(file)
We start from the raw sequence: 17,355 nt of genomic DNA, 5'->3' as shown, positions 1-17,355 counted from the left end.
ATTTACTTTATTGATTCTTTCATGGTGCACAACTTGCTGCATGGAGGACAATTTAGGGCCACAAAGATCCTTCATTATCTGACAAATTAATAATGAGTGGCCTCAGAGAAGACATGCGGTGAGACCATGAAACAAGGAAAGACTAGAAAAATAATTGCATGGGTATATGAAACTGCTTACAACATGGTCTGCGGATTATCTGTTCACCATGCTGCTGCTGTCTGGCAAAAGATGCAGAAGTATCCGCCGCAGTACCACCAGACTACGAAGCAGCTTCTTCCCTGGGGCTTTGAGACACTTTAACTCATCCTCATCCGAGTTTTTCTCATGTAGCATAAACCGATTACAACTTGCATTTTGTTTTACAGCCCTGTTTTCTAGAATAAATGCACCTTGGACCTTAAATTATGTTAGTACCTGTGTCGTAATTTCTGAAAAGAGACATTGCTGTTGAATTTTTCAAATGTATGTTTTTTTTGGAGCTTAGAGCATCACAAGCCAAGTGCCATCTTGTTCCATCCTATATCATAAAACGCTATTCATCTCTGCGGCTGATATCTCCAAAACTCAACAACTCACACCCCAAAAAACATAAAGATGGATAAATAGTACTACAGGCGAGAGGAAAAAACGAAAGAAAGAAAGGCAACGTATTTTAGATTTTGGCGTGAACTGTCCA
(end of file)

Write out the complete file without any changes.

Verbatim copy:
We start from the raw sequence: 17,355 nt of genomic DNA, 5'->3' as shown, positions 1-17,355 counted from the left end.
ATTTACTTTATTGATTCTTTCATGGTGCACAACTTGCTGCATGGAGGACAATTTAGGGCCACAAAGATCCTTCATTATCTGACAAATTAATAATGAGTGGCCTCAGAGAAGACATGCGGTGAGACCATGAAACAAGGAAAGACTAGAAAAATAATTGCATGGGTATATGAAACTGCTTACAACATGGTCTGCGGATTATCTGTTCACCATGCTGCTGCTGTCTGGCAAAAGATGCAGAAGTATCCGCCGCAGTACCACCAGACTACGAAGCAGCTTCTTCCCTGGGGCTTTGAGACACTTTAACTCATCCTCATCCGAGTTTTTCTCATGTAGCATAAACCGATTACAACTTGCATTTTGTTTTACAGCCCTGTTTTCTAGAATAAATGCACCTTGGACCTTAAATTATGTTAGTACCTGTGTCGTAATTTCTGAAAAGAGACATTGCTGTTGAATTTTTCAAATGTATGTTTTTTTTGGAGCTTAGAGCATCACAAGCCAAGTGCCATCTTGTTCCATCCTATATCATAAAACGCTATTCATCTCTGCGGCTGATATCTCCAAAACTCAACAACTCACACCCCAAAAAACATAAAGATGGATAAATAGTACTACAGGCGAGAGGAAAAAACGAAAGAAAGAAAGGCAACGTATTTTAGATTTTGGCGTGAACTGTCCA